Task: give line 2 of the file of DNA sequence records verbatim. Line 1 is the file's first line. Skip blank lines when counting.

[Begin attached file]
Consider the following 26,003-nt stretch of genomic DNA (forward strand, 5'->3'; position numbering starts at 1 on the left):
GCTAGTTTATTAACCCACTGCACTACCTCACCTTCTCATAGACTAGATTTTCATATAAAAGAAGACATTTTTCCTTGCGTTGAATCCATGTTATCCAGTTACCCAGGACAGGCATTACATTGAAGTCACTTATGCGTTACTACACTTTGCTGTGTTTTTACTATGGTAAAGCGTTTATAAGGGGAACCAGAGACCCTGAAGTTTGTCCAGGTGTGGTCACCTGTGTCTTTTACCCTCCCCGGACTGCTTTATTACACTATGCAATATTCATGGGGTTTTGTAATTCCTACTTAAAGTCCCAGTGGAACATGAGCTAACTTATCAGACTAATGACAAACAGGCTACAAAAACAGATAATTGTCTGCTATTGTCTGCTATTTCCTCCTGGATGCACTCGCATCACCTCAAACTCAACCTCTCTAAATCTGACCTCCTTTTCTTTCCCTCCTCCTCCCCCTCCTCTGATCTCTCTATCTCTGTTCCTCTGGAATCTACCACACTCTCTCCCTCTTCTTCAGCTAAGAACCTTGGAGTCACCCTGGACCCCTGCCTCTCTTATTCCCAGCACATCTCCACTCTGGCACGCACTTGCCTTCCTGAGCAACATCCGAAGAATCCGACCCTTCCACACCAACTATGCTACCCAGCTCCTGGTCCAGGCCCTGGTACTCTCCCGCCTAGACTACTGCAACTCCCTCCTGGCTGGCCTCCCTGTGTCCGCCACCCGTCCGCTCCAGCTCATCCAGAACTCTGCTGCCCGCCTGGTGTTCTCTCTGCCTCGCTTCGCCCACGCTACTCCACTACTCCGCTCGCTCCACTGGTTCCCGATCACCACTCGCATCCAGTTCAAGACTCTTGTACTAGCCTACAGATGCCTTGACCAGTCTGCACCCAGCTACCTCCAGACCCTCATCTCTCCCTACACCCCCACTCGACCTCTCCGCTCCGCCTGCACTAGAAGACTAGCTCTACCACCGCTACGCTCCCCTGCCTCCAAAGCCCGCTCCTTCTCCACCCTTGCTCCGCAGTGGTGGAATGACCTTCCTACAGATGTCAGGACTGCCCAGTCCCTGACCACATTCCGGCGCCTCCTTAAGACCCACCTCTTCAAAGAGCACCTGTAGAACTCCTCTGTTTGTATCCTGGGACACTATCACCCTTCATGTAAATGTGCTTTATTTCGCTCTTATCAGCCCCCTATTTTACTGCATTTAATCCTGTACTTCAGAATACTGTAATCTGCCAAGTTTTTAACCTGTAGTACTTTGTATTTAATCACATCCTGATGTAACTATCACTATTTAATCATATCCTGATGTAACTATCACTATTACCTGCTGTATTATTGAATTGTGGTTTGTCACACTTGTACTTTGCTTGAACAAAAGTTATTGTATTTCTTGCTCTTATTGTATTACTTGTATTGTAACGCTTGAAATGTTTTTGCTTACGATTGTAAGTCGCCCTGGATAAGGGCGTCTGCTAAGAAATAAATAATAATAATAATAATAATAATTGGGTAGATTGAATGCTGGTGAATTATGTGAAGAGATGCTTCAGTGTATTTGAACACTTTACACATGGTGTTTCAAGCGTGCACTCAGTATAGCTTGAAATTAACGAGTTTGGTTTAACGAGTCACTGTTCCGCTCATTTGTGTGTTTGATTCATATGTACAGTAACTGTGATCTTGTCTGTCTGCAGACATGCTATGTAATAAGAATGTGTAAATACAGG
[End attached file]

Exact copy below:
GCTAGTTTATTAACCCACTGCACTACCTCACCTTCTCATAGACTAGATTTTCATATAAAAGAAGACATTTTTCCTTGCGTTGAATCCATGTTATCCAGTTACCCAGGACAGGCATTACATTGAAGTCACTTATGCGTTACTACACTTTGCTGTGTTTTTACTATGGTAAAGCGTTTATAAGGGGAACCAGAGACCCTGAAGTTTGTCCAGGTGTGGTCACCTGTGTCTTTTACCCTCCCCGGACTGCTTTATTACACTATGCAATATTCATGGGGTTTTGTAATTCCTACTTAAAGTCCCAGTGGAACATGAGCTAACTTATCAGACTAATGACAAACAGGCTACAAAAACAGATAATTGTCTGCTATTGTCTGCTATTTCCTCCTGGATGCACTCGCATCACCTCAAACTCAACCTCTCTAAATCTGACCTCCTTTTCTTTCCCTCCTCCTCCCCCTCCTCTGATCTCTCTATCTCTGTTCCTCTGGAATCTACCACACTCTCTCCCTCTTCTTCAGCTAAGAACCTTGGAGTCACCCTGGACCCCTGCCTCTCTTATTCCCAGCACATCTCCACTCTGGCACGCACTTGCCTTCCTGAGCAACATCCGAAGAATCCGACCCTTCCACACCAACTATGCTACCCAGCTCCTGGTCCAGGCCCTGGTACTCTCCCGCCTAGACTACTGCAACTCCCTCCTGGCTGGCCTCCCTGTGTCCGCCACCCGTCCGCTCCAGCTCATCCAGAACTCTGCTGCCCGCCTGGTGTTCTCTCTGCCTCGCTTCGCCCACGCTACTCCACTACTCCGCTCGCTCCACTGGTTCCCGATCACCACTCGCATCCAGTTCAAGACTCTTGTACTAGCCTACAGATGCCTTGACCAGTCTGCACCCAGCTACCTCCAGACCCTCATCTCTCCCTACACCCCCACTCGACCTCTCCGCTCCGCCTGCACTAGAAGACTAGCTCTACCACCGCTACGCTCCCCTGCCTCCAAAGCCCGCTCCTTCTCCACCCTTGCTCCGCAGTGGTGGAATGACCTTCCTACAGATGTCAGGACTGCCCAGTCCCTGACCACATTCCGGCGCCTCCTTAAGACCCACCTCTTCAAAGAGCACCTGTAGAACTCCTCTGTTTGTATCCTGGGACACTATCACCCTTCATGTAAATGTGCTTTATTTCGCTCTTATCAGCCCCCTATTTTACTGCATTTAATCCTGTACTTCAGAATACTGTAATCTGCCAAGTTTTTAACCTGTAGTACTTTGTATTTAATCACATCCTGATGTAACTATCACTATTTAATCATATCCTGATGTAACTATCACTATTACCTGCTGTATTATTGAATTGTGGTTTGTCACACTTGTACTTTGCTTGAACAAAAGTTATTGTATTTCTTGCTCTTATTGTATTACTTGTATTGTAACGCTTGAAATGTTTTTGCTTACGATTGTAAGTCGCCCTGGATAAGGGCGTCTGCTAAGAAATAAATAATAATAATAATAATAATAATTGGGTAGATTGAATGCTGGTGAATTATGTGAAGAGATGCTTCAGTGTATTTGAACACTTTACACATGGTGTTTCAAGCGTGCACTCAGTATAGCTTGAAATTAACGAGTTTGGTTTAACGAGTCACTGTTCCGCTCATTTGTGTGTTTGATTCATATGTACAGTAACTGTGATCTTGTCTGTCTGCAGACATGCTATGTAATAAGAATGTGTAAATACAGG